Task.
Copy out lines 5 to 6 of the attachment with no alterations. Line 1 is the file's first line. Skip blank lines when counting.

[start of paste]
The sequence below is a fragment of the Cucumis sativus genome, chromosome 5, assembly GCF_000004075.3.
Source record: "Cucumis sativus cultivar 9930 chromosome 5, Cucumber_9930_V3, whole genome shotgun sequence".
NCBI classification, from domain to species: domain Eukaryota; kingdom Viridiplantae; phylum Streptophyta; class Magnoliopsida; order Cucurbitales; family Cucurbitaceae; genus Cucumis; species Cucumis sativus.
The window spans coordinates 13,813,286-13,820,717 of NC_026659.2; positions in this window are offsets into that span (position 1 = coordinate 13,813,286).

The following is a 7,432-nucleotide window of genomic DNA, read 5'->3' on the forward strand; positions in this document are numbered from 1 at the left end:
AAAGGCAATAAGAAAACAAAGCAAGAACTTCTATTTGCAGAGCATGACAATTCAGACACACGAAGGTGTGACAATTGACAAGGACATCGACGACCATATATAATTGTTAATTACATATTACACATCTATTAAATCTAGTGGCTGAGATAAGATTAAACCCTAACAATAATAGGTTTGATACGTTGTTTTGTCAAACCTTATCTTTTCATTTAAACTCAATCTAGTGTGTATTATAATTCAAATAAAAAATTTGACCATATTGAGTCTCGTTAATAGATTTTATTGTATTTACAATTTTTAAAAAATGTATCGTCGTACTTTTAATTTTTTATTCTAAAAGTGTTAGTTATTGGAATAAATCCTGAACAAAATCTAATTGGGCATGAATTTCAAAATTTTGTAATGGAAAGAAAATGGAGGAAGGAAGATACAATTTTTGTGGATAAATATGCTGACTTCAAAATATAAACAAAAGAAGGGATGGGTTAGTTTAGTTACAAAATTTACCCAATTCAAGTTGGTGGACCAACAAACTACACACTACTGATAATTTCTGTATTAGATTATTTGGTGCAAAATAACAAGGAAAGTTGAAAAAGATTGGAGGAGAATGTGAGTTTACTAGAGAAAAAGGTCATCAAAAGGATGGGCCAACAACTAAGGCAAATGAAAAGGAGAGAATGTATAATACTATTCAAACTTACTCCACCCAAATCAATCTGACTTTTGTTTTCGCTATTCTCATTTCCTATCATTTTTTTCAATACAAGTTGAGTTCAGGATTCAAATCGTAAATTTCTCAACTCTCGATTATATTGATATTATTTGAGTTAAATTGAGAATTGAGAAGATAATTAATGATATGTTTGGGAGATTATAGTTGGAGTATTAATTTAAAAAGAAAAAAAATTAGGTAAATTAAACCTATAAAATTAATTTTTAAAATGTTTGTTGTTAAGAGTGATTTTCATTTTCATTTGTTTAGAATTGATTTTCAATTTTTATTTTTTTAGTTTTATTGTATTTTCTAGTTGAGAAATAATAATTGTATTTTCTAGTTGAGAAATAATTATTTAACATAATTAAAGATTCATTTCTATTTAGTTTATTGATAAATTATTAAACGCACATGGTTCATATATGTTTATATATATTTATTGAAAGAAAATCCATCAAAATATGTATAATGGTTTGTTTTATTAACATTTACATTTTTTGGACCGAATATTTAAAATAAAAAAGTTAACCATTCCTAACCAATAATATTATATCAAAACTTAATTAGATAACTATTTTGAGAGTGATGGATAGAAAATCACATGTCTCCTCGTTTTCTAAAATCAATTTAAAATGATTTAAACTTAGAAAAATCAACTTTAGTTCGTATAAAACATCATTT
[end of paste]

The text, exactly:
The following is a 7,432-nucleotide window of genomic DNA, read 5'->3' on the forward strand; positions in this document are numbered from 1 at the left end:
AAAGGCAATAAGAAAACAAAGCAAGAACTTCTATTTGCAGAGCATGACAATTCAGACACACGAAGGTGTGACAATTGACAAGGACATCGACGACCATATATAATTGTTAATTACATATTACACATCTATTAAATCTAGTGGCTGAGATAAGATTAAACCCTAACAATAATAGGTTTGATACGTTGTTTTGTCAAACCTTATCTTTTCATTTAAACTCAATCTAGTGTGTATTATAATTCAAATAAAAAATTTGACCATATTGAGTCTCGTTAATAGATTTTATTGTATTTACAATTTTTAAAAAATGTATCGTCGTACTTTTAATTTTTTATTCTAAAAGTGTTAGTTATTGGAATAAATCCTGAACAAAATCTAATTGGGCATGAATTTCAAAATTTTGTAATGGAAAGAAAATGGAGGAAGGAAGATACAATTTTTGTGGATAAATATGCTGACTTCAAAATATAAACAAAAGAAGGGATGGGTTAGTTTAGTTACAAAATTTACCCAATTCAAGTTGGTGGACCAACAAACTACACACTACTGATAATTTCTGTATTAGATTATTTGGTGCAAAATAACAAGGAAAGTTGAAAAAGATTGGAGGAGAATGTGAGTTTACTAGAGAAAAAGGTCATCAAAAGGATGGGCCAACAACTAAGGCAAATGAAAAGGAGAGAATGTATAATACTATTCAAACTTACTCCACCCAAATCAATCTGACTTTTGTTTTCGCTATTCTCATTTCCTATCATTTTTTTCAATACAAGTTGAGTTCAGGATTCAAATCGTAAATTTCTCAACTCTCGATTATATTGATATTATTTGAGTTAAATTGAGAATTGAGAAGATAATTAATGATATGTTTGGGAGATTATAGTTGGAGTATTAATTTAAAAAGAAAAAAAATTAGGTAAATTAAACCTATAAAATTAATTTTTAAAATGTTTGTTGTTAAGAGTGATTTTCATTTTCATTTGTTTAGAATTGATTTTCAATTTTTATTTTTTTAGTTTTATTGTATTTTCTAGTTGAGAAATAATAATTGTATTTTCTAGTTGAGAAATAATTATTTAACATAATTAAAGATTCATTTCTATTTAGTTTATTGATAAATTATTAAACGCACATGGTTCATATATGTTTATATATATTTATTGAAAGAAAATCCATCAAAATATGTATAATGGTTTGTTTTATTAACATTTACATTTTTTGGACCGAATATTTAAAATAAAAAAGTTAACCATTCCTAACCAATAATATTATATCAAAACTTAATTAGATAACTATTTTGAGAGTGATGGATAGAAAATCACATGTCTCCTCGTTTTCTAAAATCAATTTAAAATGATTTAAACTTAGAAAAATCAACTTTAGTTCGTATAAAACATCATTT